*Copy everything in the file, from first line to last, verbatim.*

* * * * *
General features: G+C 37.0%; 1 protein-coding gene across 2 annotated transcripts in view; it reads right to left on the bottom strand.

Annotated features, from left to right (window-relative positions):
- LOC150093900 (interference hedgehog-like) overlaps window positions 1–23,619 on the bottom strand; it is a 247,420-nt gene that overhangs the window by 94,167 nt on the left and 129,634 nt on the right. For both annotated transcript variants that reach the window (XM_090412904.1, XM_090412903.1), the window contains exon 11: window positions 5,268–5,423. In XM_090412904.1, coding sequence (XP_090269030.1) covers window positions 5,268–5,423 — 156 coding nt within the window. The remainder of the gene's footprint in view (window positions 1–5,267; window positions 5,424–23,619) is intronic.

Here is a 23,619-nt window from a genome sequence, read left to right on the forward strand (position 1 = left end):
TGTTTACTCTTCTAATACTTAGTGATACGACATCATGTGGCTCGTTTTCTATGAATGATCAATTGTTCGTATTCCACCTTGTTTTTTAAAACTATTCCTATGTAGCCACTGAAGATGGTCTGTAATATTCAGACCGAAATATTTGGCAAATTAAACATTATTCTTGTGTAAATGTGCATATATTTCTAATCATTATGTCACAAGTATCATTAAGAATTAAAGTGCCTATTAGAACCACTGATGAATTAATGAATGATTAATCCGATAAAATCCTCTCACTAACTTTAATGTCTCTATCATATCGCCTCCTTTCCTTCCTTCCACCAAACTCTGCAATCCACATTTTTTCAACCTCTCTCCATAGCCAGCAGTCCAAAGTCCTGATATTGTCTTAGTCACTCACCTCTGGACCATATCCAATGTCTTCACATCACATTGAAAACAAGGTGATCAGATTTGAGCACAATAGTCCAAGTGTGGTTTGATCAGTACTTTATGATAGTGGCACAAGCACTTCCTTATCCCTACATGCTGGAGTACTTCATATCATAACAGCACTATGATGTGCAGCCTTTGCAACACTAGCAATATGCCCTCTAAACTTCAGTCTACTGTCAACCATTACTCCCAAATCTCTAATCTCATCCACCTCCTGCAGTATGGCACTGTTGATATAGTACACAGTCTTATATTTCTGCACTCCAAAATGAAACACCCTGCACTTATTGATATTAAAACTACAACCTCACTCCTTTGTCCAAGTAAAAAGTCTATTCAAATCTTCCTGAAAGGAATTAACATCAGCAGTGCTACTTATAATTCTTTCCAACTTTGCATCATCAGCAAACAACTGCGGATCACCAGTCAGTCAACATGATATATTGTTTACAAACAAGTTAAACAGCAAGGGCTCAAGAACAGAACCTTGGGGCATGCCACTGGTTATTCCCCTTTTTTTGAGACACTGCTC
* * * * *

General features: G+C 37.0%; 1 protein-coding gene across 2 annotated transcripts in view; it reads right to left on the bottom strand.

Annotated features, from left to right (window-relative positions):
- LOC150093900 (interference hedgehog-like) overlaps window positions 1–23,619 on the bottom strand; it is a 247,420-nt gene that overhangs the window by 94,167 nt on the left and 129,634 nt on the right. For both annotated transcript variants that reach the window (XM_090412904.1, XM_090412903.1), the window contains exon 11: window positions 5,268–5,423. In XM_090412904.1, coding sequence (XP_090269030.1) covers window positions 5,268–5,423 — 156 coding nt within the window. The remainder of the gene's footprint in view (window positions 1–5,267; window positions 5,424–23,619) is intronic.

Here is a 23,619-nt window from a genome sequence, read left to right on the forward strand (position 1 = left end):
TGTTTACTCTTCTAATACTTAGTGATACGACATCATGTGGCTCGTTTTCTATGAATGATCAATTGTTCGTATTCCACCTTGTTTTTTAAAACTATTCCTATGTAGCCACTGAAGATGGTCTGTAATATTCAGACCGAAATATTTGGCAAATTAAACATTATTCTTGTGTAAATGTGCATATATTTCTAATCATTATGTCACAAGTATCATTAAGAATTAAAGTGCCTATTAGAACCACTGATGAATTAATGAATGATTAATCCGATAAAATCCTCTCACTAACTTTAATGTCTCTATCATATCGCCTCCTTTCCTTCCTTCCACCAAACTCTGCAATCCACATTTTTTCAACCTCTCTCCATAGCCAGCAGTCCAAAGTCCTGATATTGTCTTAGTCACTCACCTCTGGACCATATCCAATGTCTTCACATCACATTGAAAACAAGGTGATCAGATTTGAGCACAATAGTCCAAGTGTGGTTTGATCAGTACTTTATGATAGTGGCACAAGCACTTCCTTATCCCTACATGCTGGAGTACTTCATATCATAACAGCACTATGATGTGCAGCCTTTGCAACACTAGCAATATGCCCTCTAAACTTCAGTCTACTGTCAACCATTACTCCCAAATCTCTAATCTCATCCACCTCCTGCAGTATGGCACTGTTGATATAGTACACAGTCTTATATTTCTGCACTCCAAAATGAAACACCCTGCACTTATTGATATTAAAACTACAACCTCACTCCTTTGTCCAAGTAAAAAGTCTATTCAAATCTTCCTGAAAGGAATTAACATCAGCAGTGCTACTTATAATTCTTTCCAACTTTGCATCATCAGCAAACAACTGCGGATCACCAGTCAGTCAACATGATATATTGTTTACAAACAAGTTAAACAGCAAGGGCTCAAGAACAGAACCTTGGGGCATGCCACTGGTTATTCCCCTTTTTTTGAGACACTGCTC